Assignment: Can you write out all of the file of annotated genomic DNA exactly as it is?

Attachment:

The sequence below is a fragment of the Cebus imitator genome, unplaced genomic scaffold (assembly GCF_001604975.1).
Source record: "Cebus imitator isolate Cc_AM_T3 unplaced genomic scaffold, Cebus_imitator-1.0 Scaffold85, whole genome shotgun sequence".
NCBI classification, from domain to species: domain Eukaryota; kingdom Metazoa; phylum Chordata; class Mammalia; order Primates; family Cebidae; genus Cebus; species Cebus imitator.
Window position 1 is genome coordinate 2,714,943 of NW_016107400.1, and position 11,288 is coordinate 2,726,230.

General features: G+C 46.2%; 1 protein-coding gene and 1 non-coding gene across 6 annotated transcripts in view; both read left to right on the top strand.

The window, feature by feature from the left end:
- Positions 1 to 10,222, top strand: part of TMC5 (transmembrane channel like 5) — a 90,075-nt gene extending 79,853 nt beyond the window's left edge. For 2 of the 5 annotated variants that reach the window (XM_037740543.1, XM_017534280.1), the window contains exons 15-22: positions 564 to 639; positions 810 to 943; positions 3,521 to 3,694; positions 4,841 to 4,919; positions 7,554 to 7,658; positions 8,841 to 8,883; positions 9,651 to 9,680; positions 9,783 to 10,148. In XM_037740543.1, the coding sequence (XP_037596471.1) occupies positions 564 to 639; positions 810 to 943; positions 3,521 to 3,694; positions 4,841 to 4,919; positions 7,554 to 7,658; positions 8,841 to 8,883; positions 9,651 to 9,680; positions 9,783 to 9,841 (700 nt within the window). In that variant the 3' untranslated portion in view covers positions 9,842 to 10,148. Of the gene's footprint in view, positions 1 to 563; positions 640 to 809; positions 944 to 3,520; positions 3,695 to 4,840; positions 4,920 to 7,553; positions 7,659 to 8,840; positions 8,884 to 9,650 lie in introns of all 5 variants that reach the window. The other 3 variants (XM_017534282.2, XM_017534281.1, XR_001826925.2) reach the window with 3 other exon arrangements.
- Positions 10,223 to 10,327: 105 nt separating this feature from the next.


The sequence below is a fragment of the Cebus imitator genome, unplaced genomic scaffold (assembly GCF_001604975.1).
Source record: "Cebus imitator isolate Cc_AM_T3 unplaced genomic scaffold, Cebus_imitator-1.0 Scaffold85, whole genome shotgun sequence".
NCBI classification, from domain to species: domain Eukaryota; kingdom Metazoa; phylum Chordata; class Mammalia; order Primates; family Cebidae; genus Cebus; species Cebus imitator.
Window position 1 is genome coordinate 2,714,943 of NW_016107400.1, and position 11,288 is coordinate 2,726,230.

General features: G+C 46.2%; 1 protein-coding gene and 1 non-coding gene across 6 annotated transcripts in view; both read left to right on the top strand.

The window, feature by feature from the left end:
- Positions 1 to 10,222, top strand: part of TMC5 (transmembrane channel like 5) — a 90,075-nt gene extending 79,853 nt beyond the window's left edge. For 2 of the 5 annotated variants that reach the window (XM_037740543.1, XM_017534280.1), the window contains exons 15-22: positions 564 to 639; positions 810 to 943; positions 3,521 to 3,694; positions 4,841 to 4,919; positions 7,554 to 7,658; positions 8,841 to 8,883; positions 9,651 to 9,680; positions 9,783 to 10,148. In XM_037740543.1, the coding sequence (XP_037596471.1) occupies positions 564 to 639; positions 810 to 943; positions 3,521 to 3,694; positions 4,841 to 4,919; positions 7,554 to 7,658; positions 8,841 to 8,883; positions 9,651 to 9,680; positions 9,783 to 9,841 (700 nt within the window). In that variant the 3' untranslated portion in view covers positions 9,842 to 10,148. Of the gene's footprint in view, positions 1 to 563; positions 640 to 809; positions 944 to 3,520; positions 3,695 to 4,840; positions 4,920 to 7,553; positions 7,659 to 8,840; positions 8,884 to 9,650 lie in introns of all 5 variants that reach the window. The other 3 variants (XM_017534282.2, XM_017534281.1, XR_001826925.2) reach the window with 3 other exon arrangements.
- Positions 10,223 to 10,327: 105 nt separating this feature from the next.